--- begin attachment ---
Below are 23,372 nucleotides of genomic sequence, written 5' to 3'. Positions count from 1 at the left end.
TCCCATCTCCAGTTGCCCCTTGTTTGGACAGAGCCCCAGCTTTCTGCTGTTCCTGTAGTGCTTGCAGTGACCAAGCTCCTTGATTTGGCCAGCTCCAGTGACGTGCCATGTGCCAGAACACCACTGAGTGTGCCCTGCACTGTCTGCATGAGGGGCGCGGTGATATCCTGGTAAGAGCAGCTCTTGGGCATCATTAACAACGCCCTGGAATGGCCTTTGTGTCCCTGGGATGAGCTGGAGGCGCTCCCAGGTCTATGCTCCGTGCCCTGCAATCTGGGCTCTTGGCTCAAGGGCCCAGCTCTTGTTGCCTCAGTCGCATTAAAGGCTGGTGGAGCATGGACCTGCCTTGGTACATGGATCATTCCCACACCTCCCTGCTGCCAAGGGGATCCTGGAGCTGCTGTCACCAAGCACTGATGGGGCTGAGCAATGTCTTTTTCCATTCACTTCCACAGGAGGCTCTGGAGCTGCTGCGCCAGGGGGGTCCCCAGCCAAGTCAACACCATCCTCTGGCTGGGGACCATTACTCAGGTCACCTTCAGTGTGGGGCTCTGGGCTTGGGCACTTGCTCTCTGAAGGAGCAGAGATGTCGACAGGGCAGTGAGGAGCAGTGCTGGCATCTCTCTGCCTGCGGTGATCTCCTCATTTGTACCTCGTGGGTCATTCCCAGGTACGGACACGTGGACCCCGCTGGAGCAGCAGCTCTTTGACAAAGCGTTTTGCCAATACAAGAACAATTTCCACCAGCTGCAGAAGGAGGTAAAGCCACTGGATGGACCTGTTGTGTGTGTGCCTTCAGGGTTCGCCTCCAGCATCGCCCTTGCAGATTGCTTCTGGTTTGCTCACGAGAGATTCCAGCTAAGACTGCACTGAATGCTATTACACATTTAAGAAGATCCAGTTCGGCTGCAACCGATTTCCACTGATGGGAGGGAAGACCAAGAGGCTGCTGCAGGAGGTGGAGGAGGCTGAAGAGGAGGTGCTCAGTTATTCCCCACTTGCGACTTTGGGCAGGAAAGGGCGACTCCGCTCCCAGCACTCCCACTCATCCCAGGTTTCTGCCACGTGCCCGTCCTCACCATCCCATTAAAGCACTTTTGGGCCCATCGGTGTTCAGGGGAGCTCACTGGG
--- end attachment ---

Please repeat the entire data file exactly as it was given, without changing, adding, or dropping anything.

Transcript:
Below are 23,372 nucleotides of genomic sequence, written 5' to 3'. Positions count from 1 at the left end.
TCCCATCTCCAGTTGCCCCTTGTTTGGACAGAGCCCCAGCTTTCTGCTGTTCCTGTAGTGCTTGCAGTGACCAAGCTCCTTGATTTGGCCAGCTCCAGTGACGTGCCATGTGCCAGAACACCACTGAGTGTGCCCTGCACTGTCTGCATGAGGGGCGCGGTGATATCCTGGTAAGAGCAGCTCTTGGGCATCATTAACAACGCCCTGGAATGGCCTTTGTGTCCCTGGGATGAGCTGGAGGCGCTCCCAGGTCTATGCTCCGTGCCCTGCAATCTGGGCTCTTGGCTCAAGGGCCCAGCTCTTGTTGCCTCAGTCGCATTAAAGGCTGGTGGAGCATGGACCTGCCTTGGTACATGGATCATTCCCACACCTCCCTGCTGCCAAGGGGATCCTGGAGCTGCTGTCACCAAGCACTGATGGGGCTGAGCAATGTCTTTTTCCATTCACTTCCACAGGAGGCTCTGGAGCTGCTGCGCCAGGGGGGTCCCCAGCCAAGTCAACACCATCCTCTGGCTGGGGACCATTACTCAGGTCACCTTCAGTGTGGGGCTCTGGGCTTGGGCACTTGCTCTCTGAAGGAGCAGAGATGTCGACAGGGCAGTGAGGAGCAGTGCTGGCATCTCTCTGCCTGCGGTGATCTCCTCATTTGTACCTCGTGGGTCATTCCCAGGTACGGACACGTGGACCCCGCTGGAGCAGCAGCTCTTTGACAAAGCGTTTTGCCAATACAAGAACAATTTCCACCAGCTGCAGAAGGAGGTAAAGCCACTGGATGGACCTGTTGTGTGTGTGCCTTCAGGGTTCGCCTCCAGCATCGCCCTTGCAGATTGCTTCTGGTTTGCTCACGAGAGATTCCAGCTAAGACTGCACTGAATGCTATTACACATTTAAGAAGATCCAGTTCGGCTGCAACCGATTTCCACTGATGGGAGGGAAGACCAAGAGGCTGCTGCAGGAGGTGGAGGAGGCTGAAGAGGAGGTGCTCAGTTATTCCCCACTTGCGACTTTGGGCAGGAAAGGGCGACTCCGCTCCCAGCACTCCCACTCATCCCAGGTTTCTGCCACGTGCCCGTCCTCACCATCCCATTAAAGCACTTTTGGGCCCATCGGTGTTCAGGGGAGCTCACTGGG